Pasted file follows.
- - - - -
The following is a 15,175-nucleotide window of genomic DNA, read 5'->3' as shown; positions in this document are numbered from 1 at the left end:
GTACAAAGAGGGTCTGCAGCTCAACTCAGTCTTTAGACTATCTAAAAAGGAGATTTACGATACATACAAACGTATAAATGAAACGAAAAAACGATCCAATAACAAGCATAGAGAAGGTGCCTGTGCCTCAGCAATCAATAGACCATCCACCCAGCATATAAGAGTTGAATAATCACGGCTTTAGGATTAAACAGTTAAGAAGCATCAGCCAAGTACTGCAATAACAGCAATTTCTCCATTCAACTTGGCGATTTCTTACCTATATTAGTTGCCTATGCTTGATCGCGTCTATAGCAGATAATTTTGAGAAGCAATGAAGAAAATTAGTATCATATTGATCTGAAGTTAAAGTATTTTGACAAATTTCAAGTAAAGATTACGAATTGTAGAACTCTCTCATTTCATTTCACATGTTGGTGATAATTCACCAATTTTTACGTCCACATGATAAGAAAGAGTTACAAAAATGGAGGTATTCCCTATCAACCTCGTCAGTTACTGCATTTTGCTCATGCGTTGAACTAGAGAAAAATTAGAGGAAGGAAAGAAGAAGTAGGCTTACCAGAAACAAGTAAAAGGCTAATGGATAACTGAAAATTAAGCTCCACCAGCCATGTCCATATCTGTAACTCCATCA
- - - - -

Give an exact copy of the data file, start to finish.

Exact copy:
The following is a 15,175-nucleotide window of genomic DNA, read 5'->3' as shown; positions in this document are numbered from 1 at the left end:
GTACAAAGAGGGTCTGCAGCTCAACTCAGTCTTTAGACTATCTAAAAAGGAGATTTACGATACATACAAACGTATAAATGAAACGAAAAAACGATCCAATAACAAGCATAGAGAAGGTGCCTGTGCCTCAGCAATCAATAGACCATCCACCCAGCATATAAGAGTTGAATAATCACGGCTTTAGGATTAAACAGTTAAGAAGCATCAGCCAAGTACTGCAATAACAGCAATTTCTCCATTCAACTTGGCGATTTCTTACCTATATTAGTTGCCTATGCTTGATCGCGTCTATAGCAGATAATTTTGAGAAGCAATGAAGAAAATTAGTATCATATTGATCTGAAGTTAAAGTATTTTGACAAATTTCAAGTAAAGATTACGAATTGTAGAACTCTCTCATTTCATTTCACATGTTGGTGATAATTCACCAATTTTTACGTCCACATGATAAGAAAGAGTTACAAAAATGGAGGTATTCCCTATCAACCTCGTCAGTTACTGCATTTTGCTCATGCGTTGAACTAGAGAAAAATTAGAGGAAGGAAAGAAGAAGTAGGCTTACCAGAAACAAGTAAAAGGCTAATGGATAACTGAAAATTAAGCTCCACCAGCCATGTCCATATCTGTAACTCCATCA